Thursday, October 15th, 2009
J Street opponents – right now the loudest guys on the Jewish block – are making much of the news that Sen. Chuck Schumer, Sen. Kirsten Gillibrand, both Democrats, and Rep. Mike Castle, a Republican, won’t, after all, be on the “host committee” for the group’s upcoming national conference in Washington (see the Jewish Week story on J Street here).
Well, nobody at J Street is rejoicing, especially not about Schumer; getting the powerful Senate veteran and Jewish icon on board for a conference hosted by a dovish group that’s under incessant attack as a danger to Israel was a big achievement, and losing him is a blow.
But hardly a mortal one; Rep. Gary Ackerman (D-NY) says he’s coming, and I haven’t heard many accusations lately that Gary is soft on Israel.
Pressure from hawkishly pro-Israel constituents was undoubtedly a factor, although there’s no evidence any major group orchestrated it.
But as J Street officials note, there’s always some coming and going in advance of major conferences. Groups strive for the most impressive, prestigious list of sponsors, hosts and participants as a way to attract delegates and press attention. Inevitably, there’s some overreaching and confusion, with some listed because a staffer said, ‘yeah, sure’ without consulting with the boss, others because of second thoughts by the invitees.
In the case of Gillibrand, it appeared to be a J Street mistake; she was listed as a host committee member before she gave her assent.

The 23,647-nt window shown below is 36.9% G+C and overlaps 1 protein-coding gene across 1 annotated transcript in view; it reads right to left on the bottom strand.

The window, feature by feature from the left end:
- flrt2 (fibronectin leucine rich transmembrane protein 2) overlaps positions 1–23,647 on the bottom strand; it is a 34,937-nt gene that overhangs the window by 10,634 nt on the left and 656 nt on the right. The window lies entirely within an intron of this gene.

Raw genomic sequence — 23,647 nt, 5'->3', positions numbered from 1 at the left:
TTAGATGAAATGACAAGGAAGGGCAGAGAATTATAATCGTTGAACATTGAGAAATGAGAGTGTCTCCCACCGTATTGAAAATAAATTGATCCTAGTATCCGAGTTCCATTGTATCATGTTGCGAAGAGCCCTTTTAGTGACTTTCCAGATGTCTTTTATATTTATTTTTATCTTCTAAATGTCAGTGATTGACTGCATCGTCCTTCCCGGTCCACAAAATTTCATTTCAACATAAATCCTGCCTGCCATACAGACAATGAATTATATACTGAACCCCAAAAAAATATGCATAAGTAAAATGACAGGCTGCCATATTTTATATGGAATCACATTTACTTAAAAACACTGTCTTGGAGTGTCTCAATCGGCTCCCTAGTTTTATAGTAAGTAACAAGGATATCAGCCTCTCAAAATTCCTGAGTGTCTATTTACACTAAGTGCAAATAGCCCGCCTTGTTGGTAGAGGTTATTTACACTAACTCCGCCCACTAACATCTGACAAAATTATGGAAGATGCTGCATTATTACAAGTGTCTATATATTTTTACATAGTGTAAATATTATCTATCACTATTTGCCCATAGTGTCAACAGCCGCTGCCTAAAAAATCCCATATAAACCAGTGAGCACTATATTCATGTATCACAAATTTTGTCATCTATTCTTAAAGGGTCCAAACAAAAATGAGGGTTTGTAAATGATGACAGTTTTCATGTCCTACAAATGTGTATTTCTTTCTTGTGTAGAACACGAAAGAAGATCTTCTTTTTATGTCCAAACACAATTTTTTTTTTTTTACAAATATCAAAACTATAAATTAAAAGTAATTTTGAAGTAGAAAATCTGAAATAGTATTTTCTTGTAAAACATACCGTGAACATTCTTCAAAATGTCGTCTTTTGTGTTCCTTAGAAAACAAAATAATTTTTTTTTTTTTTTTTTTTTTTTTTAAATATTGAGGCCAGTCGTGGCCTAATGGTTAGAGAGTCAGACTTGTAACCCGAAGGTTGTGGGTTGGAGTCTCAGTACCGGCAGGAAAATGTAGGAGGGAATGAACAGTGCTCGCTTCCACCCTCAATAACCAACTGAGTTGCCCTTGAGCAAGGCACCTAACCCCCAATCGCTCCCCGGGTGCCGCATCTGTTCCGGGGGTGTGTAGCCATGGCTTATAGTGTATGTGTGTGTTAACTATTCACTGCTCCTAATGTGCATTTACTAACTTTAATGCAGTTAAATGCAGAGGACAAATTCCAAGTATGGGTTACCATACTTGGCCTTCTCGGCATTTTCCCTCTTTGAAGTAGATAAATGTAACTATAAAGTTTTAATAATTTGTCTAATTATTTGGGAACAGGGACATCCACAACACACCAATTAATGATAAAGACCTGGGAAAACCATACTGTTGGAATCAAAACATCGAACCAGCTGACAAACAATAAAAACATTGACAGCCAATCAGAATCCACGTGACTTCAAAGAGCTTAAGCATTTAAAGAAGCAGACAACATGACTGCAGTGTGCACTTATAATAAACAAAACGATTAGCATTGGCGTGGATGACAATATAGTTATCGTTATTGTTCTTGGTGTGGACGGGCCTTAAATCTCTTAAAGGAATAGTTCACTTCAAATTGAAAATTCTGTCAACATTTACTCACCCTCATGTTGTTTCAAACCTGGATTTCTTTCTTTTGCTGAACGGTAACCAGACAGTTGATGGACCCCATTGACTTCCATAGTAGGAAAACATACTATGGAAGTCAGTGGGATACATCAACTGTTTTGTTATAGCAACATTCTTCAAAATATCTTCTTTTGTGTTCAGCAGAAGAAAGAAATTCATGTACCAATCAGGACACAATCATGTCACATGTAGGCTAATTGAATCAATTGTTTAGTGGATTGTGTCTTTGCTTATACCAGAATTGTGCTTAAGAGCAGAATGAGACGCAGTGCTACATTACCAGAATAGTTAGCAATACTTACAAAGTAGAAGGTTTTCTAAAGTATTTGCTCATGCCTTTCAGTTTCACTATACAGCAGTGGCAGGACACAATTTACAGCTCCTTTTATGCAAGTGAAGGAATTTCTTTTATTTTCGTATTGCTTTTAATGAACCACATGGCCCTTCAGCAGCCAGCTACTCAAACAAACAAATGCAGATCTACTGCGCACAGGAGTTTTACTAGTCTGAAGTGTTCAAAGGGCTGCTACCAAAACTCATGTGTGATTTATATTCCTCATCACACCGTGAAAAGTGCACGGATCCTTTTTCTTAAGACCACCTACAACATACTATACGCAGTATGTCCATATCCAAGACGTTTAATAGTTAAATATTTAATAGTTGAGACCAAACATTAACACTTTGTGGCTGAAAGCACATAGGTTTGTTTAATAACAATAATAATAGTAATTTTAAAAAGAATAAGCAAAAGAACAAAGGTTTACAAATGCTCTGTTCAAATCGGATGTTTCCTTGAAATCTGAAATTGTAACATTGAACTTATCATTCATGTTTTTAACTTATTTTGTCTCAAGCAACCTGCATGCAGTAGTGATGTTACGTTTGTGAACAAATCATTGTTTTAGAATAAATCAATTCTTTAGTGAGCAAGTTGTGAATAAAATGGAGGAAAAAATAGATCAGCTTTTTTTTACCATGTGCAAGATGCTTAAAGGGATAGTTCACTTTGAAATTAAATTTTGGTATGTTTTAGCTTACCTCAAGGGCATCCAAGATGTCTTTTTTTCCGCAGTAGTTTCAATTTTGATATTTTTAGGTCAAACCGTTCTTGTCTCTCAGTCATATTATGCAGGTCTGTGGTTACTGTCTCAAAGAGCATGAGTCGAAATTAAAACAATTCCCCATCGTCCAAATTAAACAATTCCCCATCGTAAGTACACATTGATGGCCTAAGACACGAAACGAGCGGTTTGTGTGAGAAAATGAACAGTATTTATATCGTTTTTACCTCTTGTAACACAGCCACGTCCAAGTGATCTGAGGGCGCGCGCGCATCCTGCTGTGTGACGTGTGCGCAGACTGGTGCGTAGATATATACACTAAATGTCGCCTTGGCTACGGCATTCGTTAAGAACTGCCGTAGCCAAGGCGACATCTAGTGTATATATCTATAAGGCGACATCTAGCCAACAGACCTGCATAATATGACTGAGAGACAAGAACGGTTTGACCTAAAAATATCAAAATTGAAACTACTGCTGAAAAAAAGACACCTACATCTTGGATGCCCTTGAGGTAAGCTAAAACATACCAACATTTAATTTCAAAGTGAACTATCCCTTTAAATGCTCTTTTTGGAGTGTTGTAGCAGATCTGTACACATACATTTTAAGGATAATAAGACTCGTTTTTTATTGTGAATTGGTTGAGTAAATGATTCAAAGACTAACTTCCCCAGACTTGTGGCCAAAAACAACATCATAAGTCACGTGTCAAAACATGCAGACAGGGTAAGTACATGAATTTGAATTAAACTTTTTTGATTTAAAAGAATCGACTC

A sign J Street’s conference is on the ropes? Nope; it happens all the time.
Officials of the group currently say 160 members of Congress are on the host committee; if even a third of that number actually attend the conference, it’ll be a pretty impressive achievement for a left-of-center group still in its infancy.
I’m not saying the conference will be a rousing success. And it seems to me the decision to hold a major national conference in Washington invited unflattering comparisons with AIPAC, whose annual policy conferences are second to none as displays of raw political might. It’s going to be hard for J Street to offset the negative spin that comparison will inevitably generate after the delegates go home and we reporters and commentators start writing our stories.
But reading too much into Schumer, Gillibrand and Castle would be a mistake.
Meanwhile, no word yet on whether Israeli Ambassador Michael Oren, who never responded to a J Street invitation to attend, will do so now in the wake of a published appeal by J Street founder Jeremy Ben-Ami.
“Mr. Ambassador, what J Street shares in common with you far outweighs that on which we disagree,” he wrote. “J Street – on behalf of the many Jewish Americans who share our views – urges you to join us as we discuss, debate and – in the best tradition of the Jewish people –argue over how best to ensure the health, safety and vibrancy of the Jewish people and of Israel for generations to come.”
Oh, and one more J Street item, and then I’ll shut up.
A persistent theme in emails on the subject this week: J Street should butt out of Israel’s business. American Jews have no business telling Israel what to do.
I’ll accept that as an honest point of view – if the emailers can tell me with a straight face they didn’t protest Israel’s withdrawal from Gaza, or the way it ended the second Lebanon War, or its signing the Oslo Accords, or its willingness to deal with Yasser Arafat.
Left and right alike play it fast and loose with the “let Israel make its own decisions” argument.